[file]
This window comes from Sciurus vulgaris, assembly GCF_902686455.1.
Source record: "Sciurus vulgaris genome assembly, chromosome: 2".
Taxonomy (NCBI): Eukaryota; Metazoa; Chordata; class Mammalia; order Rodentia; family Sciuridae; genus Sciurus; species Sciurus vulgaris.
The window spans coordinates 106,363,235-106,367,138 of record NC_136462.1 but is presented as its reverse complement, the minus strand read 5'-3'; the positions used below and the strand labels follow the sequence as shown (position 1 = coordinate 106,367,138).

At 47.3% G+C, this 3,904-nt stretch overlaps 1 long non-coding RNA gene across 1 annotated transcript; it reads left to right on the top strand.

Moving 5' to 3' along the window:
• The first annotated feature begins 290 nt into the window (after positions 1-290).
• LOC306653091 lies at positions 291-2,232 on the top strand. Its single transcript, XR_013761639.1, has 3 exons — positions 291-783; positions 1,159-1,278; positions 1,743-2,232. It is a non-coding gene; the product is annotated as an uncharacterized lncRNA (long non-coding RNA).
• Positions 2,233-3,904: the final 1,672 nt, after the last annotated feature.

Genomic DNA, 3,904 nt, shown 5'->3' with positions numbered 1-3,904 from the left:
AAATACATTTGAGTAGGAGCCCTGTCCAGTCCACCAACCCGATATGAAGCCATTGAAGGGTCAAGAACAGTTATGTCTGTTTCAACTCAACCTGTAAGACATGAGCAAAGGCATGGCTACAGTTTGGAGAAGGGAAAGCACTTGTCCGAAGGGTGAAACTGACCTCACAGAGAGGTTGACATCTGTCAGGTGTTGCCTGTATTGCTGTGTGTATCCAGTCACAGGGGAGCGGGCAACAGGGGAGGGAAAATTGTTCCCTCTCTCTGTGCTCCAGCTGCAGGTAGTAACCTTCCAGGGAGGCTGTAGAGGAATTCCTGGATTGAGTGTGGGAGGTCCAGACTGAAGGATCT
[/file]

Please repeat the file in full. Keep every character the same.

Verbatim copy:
This window comes from Sciurus vulgaris, assembly GCF_902686455.1.
Source record: "Sciurus vulgaris genome assembly, chromosome: 2".
Taxonomy (NCBI): Eukaryota; Metazoa; Chordata; class Mammalia; order Rodentia; family Sciuridae; genus Sciurus; species Sciurus vulgaris.
The window spans coordinates 106,363,235-106,367,138 of record NC_136462.1 but is presented as its reverse complement, the minus strand read 5'-3'; the positions used below and the strand labels follow the sequence as shown (position 1 = coordinate 106,367,138).

At 47.3% G+C, this 3,904-nt stretch overlaps 1 long non-coding RNA gene across 1 annotated transcript; it reads left to right on the top strand.

Moving 5' to 3' along the window:
• The first annotated feature begins 290 nt into the window (after positions 1-290).
• LOC306653091 lies at positions 291-2,232 on the top strand. Its single transcript, XR_013761639.1, has 3 exons — positions 291-783; positions 1,159-1,278; positions 1,743-2,232. It is a non-coding gene; the product is annotated as an uncharacterized lncRNA (long non-coding RNA).
• Positions 2,233-3,904: the final 1,672 nt, after the last annotated feature.

Genomic DNA, 3,904 nt, shown 5'->3' with positions numbered 1-3,904 from the left:
AAATACATTTGAGTAGGAGCCCTGTCCAGTCCACCAACCCGATATGAAGCCATTGAAGGGTCAAGAACAGTTATGTCTGTTTCAACTCAACCTGTAAGACATGAGCAAAGGCATGGCTACAGTTTGGAGAAGGGAAAGCACTTGTCCGAAGGGTGAAACTGACCTCACAGAGAGGTTGACATCTGTCAGGTGTTGCCTGTATTGCTGTGTGTATCCAGTCACAGGGGAGCGGGCAACAGGGGAGGGAAAATTGTTCCCTCTCTCTGTGCTCCAGCTGCAGGTAGTAACCTTCCAGGGAGGCTGTAGAGGAATTCCTGGATTGAGTGTGGGAGGTCCAGACTGAAGGATCT